BBC World: Talking Business Asia

E&OE TRANSCRIPT
TV INTERVIEW
BBC TALKING BUSINESS ASIA
RECORDED 24 MAY 2021

Journalist
Welcome to the program, Mr Rudd. How badly are Australian businesses being hit by the current government’s pushback against China?

Kevin Rudd
Well, it takes two to tango in this business. China has taken a number of punitive measures against Australia and the Australian Government of course has been responding as it judges fit. But on the bottom line of the impact on corporates, it does depend on the sector of the Australian economy that we’re talking about. On the one hand, iron ore prices are still going through the roof. That’s because China’s demand for iron ore remains very high. But when you look at other discretionary sectors of the Australian economy, obviously for example, international students not withstanding the current COVID restrictions, but in further consumer areas as well, such as wine products, the impact is being felt in a real and concrete way on the ground by Australian businesses and universities.

Journalist
How bad could it get between the two countries? Could we see iron ore on the table, for instance, as something that China holds up as a tool of punishment?

Kevin Rudd
Well, China faces an international market reality that if China could diversify its imports of iron ore tomorrow, it would, but it can’t. It can’t get sufficient supply out of Brazil. So the damage to the Australian iron ore industry will not be now, I believe it will be medium-term. The takeout message I believe for the Chinese political leadership will be: they will see Australia as an unreliable supplier of iron ore long-term because of the geopolitical conclusions that Beijing will make in relation to Canberra, or at least the conservative government in Canberra, that long-term supply may be put at risk because of geopolitical factors.

Journalist
Mr Rudd, when you were Prime Minister, arguably Australia-China relations were at a relative high. Given what we see today, though, with the way that China is acting, were you too naive and optimistic about China’s trajectory?

Kevin Rudd
Not at all. If you look at the history of our government, we had rolling disagreements with Beijing about every conceivable thing. However, the manner in which we conducted our relationship with Beijing at the time was professional, it was diplomatic, it was hardline, but we also managed to preserve the overall balance of the relationship. Since then, of course, Xi Jinping has had a much greater period of time in office, and has become more assertive than he was in the past. And the Australian conservative government’s response to the Chinese has from time to time been measured, but at other times, frankly, has been rhetorical and shrill. If you are going to have a disagreement with Beijing, as many governments around the world now are doing, it’s far better to arrive at that position conjointly with other countries and other governments around the world, rather than unilaterally because it makes it easier for China to exert bilateral leverage against you if that’s the case.

Journalist
What’s your advice to companies and countries who want to do business with China but also want to raise these issues?

Kevin Rudd
The bottom line is, it’s always been a red line for China. I’ve had many, many disagreements with China on human rights in the past. My first visit to Beijing as prime minister, I delivered an address at Peking University in Chinese criticising China’s human rights performance in Tibet. It was not welcomed, but it was a necessary thing to do. For corporations, this is a much harder terrain to navigate, particularly given recent events and Xinjiang, continuing events in Tibet, and again recent developments in Hong Kong. Again, my advice to corporates would be: if there is to be a position to be taken by corporates, it’s better if that is anchored in peak industry organisations within countries — the United States, the United Kingdom or elsewhere — a rather than necessarily an individual corporation taking the lead. That’s not a complete solution, but it’s one way of advancing the debate.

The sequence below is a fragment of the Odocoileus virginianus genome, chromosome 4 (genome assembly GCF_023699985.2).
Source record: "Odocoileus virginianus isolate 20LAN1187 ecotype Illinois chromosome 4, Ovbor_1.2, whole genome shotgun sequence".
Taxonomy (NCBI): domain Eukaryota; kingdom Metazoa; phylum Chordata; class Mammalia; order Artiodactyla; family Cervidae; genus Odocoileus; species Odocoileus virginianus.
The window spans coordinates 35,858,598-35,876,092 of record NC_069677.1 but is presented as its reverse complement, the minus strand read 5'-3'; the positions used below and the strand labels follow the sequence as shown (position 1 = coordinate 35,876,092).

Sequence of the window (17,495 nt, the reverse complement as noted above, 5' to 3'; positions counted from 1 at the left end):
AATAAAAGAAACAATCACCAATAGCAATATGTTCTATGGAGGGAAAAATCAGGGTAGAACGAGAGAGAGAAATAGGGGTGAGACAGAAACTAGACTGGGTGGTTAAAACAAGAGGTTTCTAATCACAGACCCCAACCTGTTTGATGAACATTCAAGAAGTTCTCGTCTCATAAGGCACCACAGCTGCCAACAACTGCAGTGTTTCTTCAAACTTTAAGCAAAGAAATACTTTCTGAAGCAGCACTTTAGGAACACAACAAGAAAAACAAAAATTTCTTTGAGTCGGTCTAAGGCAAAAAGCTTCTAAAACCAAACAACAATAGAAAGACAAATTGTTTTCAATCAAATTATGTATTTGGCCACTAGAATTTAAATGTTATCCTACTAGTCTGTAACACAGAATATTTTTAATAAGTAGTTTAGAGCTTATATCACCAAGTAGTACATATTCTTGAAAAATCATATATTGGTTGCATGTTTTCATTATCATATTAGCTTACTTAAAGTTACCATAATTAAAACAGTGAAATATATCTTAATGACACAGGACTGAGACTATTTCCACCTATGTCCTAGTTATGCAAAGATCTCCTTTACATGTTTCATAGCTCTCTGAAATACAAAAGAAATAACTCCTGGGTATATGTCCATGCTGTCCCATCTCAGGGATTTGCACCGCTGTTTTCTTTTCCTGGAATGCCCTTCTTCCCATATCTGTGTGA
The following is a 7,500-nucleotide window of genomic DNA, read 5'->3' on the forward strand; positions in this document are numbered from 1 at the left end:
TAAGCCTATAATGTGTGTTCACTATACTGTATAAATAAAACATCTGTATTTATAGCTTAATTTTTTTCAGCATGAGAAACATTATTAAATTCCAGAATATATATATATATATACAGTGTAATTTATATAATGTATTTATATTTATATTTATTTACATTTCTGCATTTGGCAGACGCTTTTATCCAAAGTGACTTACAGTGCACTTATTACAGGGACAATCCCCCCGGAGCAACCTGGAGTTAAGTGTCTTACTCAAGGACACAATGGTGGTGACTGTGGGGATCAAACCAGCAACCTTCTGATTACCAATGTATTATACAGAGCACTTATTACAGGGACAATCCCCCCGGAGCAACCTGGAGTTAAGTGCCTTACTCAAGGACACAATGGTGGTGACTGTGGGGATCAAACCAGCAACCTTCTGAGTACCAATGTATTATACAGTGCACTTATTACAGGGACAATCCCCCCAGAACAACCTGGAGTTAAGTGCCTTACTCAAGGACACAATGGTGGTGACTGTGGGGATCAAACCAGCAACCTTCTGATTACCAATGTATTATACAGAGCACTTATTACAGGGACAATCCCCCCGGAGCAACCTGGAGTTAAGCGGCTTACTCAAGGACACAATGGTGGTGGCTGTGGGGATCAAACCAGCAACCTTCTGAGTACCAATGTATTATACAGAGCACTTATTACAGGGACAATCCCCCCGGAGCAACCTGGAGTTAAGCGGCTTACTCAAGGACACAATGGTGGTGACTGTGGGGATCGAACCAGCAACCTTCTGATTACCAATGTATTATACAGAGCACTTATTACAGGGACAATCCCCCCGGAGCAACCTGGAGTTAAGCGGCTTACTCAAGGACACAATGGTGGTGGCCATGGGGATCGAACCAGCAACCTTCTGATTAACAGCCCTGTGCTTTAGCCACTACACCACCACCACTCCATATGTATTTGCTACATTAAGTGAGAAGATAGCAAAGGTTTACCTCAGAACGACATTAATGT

Journalist
From what you’re saying it sounds like working together as a global community to put forward these issues to China is perhaps the solution. How do you think China might react to that?

Kevin Rudd
Well China won’t like it because China would wish to leverage other countries bilaterally to either silence them on questions of human rights or silence them on questions of alliance obligations to the United States. But the fact that China doesn’t like something doesn’t necessarily mean the rest of us shouldn’t do it.

Journalist
What’s the single biggest misconception, Mr Rudd, about China’s rise, do you think?

Kevin Rudd
When people analyse China’s rise, they seem to do it almost exclusively through the prism of how that rise impacts them externally, and that’s natural and that’s normal. But in the analysis of China and its rise, we need to be equally clear about the domestic drivers of China’s own political and economic and foreign policy evolution. Because if we do that, we’ll also arrive at an analytical conclusion that China domestically faces an enormous set of constraints and challenges itself; they won’t impede or ultimately prevent China’s rise, but they are important factors for us to bear in mind when we analyse China’s own vulnerabilities. I think assuming that China is always 10 feet tall on everything is an analytical error which can produce therefore policy errors as well.

Journalist
Thank you for joining us.